Howard said his years in the legislature taught him that compromise is essential if there is going to be forward movement.

“We can’t get anything done to protect the natural world if we are not working together,” he said, adding he understand when certain groups take more pointed positions “I feel we need everybody to work and to work in the way they feel most comfortable. There are too few of us to be divided.”

The Georgia Conservancy does spend much of its time and energy at the state legislature keeping an eye on legislation that could impact the environment.

“We have really got a great relationship right now with the General Assembly,” he said. “I’m very proud of that. Our job is to work with whoever has been sent down there.  You can’t wait for time when you think the political waters are going to be more comfortable. You have to dive in no matter who is in office.”

Asked if he could enact one change for Georgia, Howard said he would love to see the Georgia Heritage Fund become a reality once and for all.

“In a perfect world, we would have a dedicated fund for land conservation,” Howard said. “The first message that I would try to get to all nine million people in this state is that land conservation is water conservation. They are one and the same.”

Howard said polling shows that between 70 and 75 percent of Georgians would be willing to tax themselves to protect drinking water. That’s why he believes that a statewide champion could sell the idea of a dedicated fund for land conservation – an idea that has been known as the Georgia Heritage Fund for more than 15 years.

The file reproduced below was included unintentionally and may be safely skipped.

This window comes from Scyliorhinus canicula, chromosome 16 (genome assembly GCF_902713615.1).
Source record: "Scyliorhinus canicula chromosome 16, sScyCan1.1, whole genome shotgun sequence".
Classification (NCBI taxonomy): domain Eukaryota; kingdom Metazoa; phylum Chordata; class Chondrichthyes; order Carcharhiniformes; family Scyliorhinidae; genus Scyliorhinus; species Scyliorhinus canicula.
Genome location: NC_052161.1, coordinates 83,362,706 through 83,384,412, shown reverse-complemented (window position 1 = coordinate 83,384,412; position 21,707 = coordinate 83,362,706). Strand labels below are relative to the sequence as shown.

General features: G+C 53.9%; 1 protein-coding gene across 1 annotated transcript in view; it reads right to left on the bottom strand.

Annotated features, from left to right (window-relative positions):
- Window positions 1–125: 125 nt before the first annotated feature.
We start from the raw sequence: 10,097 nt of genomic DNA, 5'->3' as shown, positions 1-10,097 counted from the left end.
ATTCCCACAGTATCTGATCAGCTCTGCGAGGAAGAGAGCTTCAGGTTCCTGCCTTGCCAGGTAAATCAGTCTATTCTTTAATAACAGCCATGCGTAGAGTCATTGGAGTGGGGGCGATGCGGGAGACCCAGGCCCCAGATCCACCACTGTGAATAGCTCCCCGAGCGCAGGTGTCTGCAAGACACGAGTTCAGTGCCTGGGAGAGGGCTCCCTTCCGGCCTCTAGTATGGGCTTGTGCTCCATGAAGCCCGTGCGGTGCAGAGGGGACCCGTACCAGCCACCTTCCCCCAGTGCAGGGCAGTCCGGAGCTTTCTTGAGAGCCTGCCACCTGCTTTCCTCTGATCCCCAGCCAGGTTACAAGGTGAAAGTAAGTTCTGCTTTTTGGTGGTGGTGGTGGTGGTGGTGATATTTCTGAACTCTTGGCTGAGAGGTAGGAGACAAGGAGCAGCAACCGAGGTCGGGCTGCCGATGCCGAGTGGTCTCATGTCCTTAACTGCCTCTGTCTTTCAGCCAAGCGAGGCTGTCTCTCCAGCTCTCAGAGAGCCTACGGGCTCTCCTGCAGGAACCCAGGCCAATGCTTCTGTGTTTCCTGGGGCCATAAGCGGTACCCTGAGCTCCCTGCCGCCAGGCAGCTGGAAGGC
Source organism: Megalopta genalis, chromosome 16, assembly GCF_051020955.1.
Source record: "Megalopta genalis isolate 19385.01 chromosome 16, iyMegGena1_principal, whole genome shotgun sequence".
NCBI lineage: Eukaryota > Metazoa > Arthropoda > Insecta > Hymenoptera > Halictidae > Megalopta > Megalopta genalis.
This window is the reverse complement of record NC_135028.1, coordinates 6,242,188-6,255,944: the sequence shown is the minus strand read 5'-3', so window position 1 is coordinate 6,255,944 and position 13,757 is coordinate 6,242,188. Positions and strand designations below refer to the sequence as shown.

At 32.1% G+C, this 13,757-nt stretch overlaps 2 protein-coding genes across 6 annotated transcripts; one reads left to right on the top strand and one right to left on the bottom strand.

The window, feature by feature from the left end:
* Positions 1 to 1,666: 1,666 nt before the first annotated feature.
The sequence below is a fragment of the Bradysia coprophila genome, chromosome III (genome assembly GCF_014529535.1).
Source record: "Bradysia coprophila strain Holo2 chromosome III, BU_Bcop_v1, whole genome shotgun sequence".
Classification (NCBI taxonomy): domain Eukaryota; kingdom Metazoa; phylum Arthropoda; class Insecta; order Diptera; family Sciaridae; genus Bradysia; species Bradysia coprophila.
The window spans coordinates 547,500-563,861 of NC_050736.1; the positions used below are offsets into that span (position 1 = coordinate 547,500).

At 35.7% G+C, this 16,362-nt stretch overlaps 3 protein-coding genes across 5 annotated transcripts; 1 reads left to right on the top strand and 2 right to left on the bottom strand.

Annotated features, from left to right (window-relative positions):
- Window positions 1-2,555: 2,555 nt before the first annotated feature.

“There are a lot of people out there who want to see something like that done,” Howard said. “But we would also have assure people where there is a lot of vacant land that the money would not all go to Atlanta, that it would go all over the state.”

For example, several “wildlife management areas” where Georgians hunt and fish are privately-owned lands that are not protected. A conservation fund could seek to acquire those so they could become public lands.

Although Howard is stepping down as president of the Georgia Conservancy, he plans to continue working to protect the state’s natural resources.

He has a new consulting firm – Green Day, and he’ll be working as a senior advisor for the Georgia Conservancy to its new president – Robert Ramsay – for the next six months. He also plans to work on land conservation, teaming up with his long-time associates – Will Wingate and Shannon Mayfield – who have formed a company – Winfield Strategies.

“I’m not retiring. My health is great. I feel great,” said Howard, 71. “My feet aren’t tired. My soul is rested, and I’m going to keep on fighting to protect the natural world, to protect the environment and to protect the water and the marshes in this state.”

Maria Saporta, executive editor, is a longtime Atlanta business, civic and urban affairs journalist with a deep knowledge of our city, our region and state. From 2008 to 2020, she wrote weekly columns...